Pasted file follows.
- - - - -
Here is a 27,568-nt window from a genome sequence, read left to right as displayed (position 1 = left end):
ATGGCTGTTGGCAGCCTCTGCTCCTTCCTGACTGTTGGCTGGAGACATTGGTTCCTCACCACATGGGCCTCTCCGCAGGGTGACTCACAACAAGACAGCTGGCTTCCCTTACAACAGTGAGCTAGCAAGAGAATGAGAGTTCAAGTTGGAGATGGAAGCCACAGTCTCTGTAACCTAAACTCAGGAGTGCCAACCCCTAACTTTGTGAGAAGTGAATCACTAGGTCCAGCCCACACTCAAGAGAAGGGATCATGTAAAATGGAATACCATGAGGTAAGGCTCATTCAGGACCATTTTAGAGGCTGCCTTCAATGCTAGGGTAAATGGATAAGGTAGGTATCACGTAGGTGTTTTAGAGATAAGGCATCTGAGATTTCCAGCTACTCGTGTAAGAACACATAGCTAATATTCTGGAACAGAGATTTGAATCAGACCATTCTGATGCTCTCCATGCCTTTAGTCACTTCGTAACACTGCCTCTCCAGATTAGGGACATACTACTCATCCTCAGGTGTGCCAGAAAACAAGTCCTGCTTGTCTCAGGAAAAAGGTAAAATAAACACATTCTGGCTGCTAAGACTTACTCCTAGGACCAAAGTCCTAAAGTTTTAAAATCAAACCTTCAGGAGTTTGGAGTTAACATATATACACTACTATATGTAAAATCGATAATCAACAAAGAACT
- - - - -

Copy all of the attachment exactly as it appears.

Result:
Here is a 27,568-nt window from a genome sequence, read left to right as displayed (position 1 = left end):
ATGGCTGTTGGCAGCCTCTGCTCCTTCCTGACTGTTGGCTGGAGACATTGGTTCCTCACCACATGGGCCTCTCCGCAGGGTGACTCACAACAAGACAGCTGGCTTCCCTTACAACAGTGAGCTAGCAAGAGAATGAGAGTTCAAGTTGGAGATGGAAGCCACAGTCTCTGTAACCTAAACTCAGGAGTGCCAACCCCTAACTTTGTGAGAAGTGAATCACTAGGTCCAGCCCACACTCAAGAGAAGGGATCATGTAAAATGGAATACCATGAGGTAAGGCTCATTCAGGACCATTTTAGAGGCTGCCTTCAATGCTAGGGTAAATGGATAAGGTAGGTATCACGTAGGTGTTTTAGAGATAAGGCATCTGAGATTTCCAGCTACTCGTGTAAGAACACATAGCTAATATTCTGGAACAGAGATTTGAATCAGACCATTCTGATGCTCTCCATGCCTTTAGTCACTTCGTAACACTGCCTCTCCAGATTAGGGACATACTACTCATCCTCAGGTGTGCCAGAAAACAAGTCCTGCTTGTCTCAGGAAAAAGGTAAAATAAACACATTCTGGCTGCTAAGACTTACTCCTAGGACCAAAGTCCTAAAGTTTTAAAATCAAACCTTCAGGAGTTTGGAGTTAACATATATACACTACTATATGTAAAATCGATAATCAACAAAGAACT